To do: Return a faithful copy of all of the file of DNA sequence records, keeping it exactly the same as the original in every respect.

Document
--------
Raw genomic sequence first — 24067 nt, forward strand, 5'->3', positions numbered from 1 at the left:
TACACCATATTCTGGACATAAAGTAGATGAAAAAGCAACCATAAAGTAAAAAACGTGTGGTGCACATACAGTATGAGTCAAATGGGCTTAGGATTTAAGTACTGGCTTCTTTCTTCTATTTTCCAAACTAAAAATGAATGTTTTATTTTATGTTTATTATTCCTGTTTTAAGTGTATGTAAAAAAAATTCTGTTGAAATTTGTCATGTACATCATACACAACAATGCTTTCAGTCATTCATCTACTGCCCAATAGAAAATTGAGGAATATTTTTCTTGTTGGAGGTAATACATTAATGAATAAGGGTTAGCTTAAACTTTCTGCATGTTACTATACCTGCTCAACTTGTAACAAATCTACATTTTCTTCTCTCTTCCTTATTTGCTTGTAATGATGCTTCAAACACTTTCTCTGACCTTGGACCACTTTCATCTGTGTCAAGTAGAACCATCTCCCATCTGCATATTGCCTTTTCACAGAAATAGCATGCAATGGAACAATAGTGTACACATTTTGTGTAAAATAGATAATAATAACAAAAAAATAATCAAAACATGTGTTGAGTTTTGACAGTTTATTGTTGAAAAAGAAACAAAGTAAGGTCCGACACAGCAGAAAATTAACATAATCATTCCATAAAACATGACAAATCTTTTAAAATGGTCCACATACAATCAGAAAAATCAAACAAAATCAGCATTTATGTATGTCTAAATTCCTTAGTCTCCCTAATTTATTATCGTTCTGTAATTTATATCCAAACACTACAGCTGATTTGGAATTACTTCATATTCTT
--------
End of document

Raw genomic sequence first — 24067 nt, forward strand, 5'->3', positions numbered from 1 at the left:
TACACCATATTCTGGACATAAAGTAGATGAAAAAGCAACCATAAAGTAAAAAACGTGTGGTGCACATACAGTATGAGTCAAATGGGCTTAGGATTTAAGTACTGGCTTCTTTCTTCTATTTTCCAAACTAAAAATGAATGTTTTATTTTATGTTTATTATTCCTGTTTTAAGTGTATGTAAAAAAAATTCTGTTGAAATTTGTCATGTACATCATACACAACAATGCTTTCAGTCATTCATCTACTGCCCAATAGAAAATTGAGGAATATTTTTCTTGTTGGAGGTAATACATTAATGAATAAGGGTTAGCTTAAACTTTCTGCATGTTACTATACCTGCTCAACTTGTAACAAATCTACATTTTCTTCTCTCTTCCTTATTTGCTTGTAATGATGCTTCAAACACTTTCTCTGACCTTGGACCACTTTCATCTGTGTCAAGTAGAACCATCTCCCATCTGCATATTGCCTTTTCACAGAAATAGCATGCAATGGAACAATAGTGTACACATTTTGTGTAAAATAGATAATAATAACAAAAAAATAATCAAAACATGTGTTGAGTTTTGACAGTTTATTGTTGAAAAAGAAACAAAGTAAGGTCCGACACAGCAGAAAATTAACATAATCATTCCATAAAACATGACAAATCTTTTAAAATGGTCCACATACAATCAGAAAAATCAAACAAAATCAGCATTTATGTATGTCTAAATTCCTTAGTCTCCCTAATTTATTATCGTTCTGTAATTTATATCCAAACACTACAGCTGATTTGGAATTACTTCATATTCTT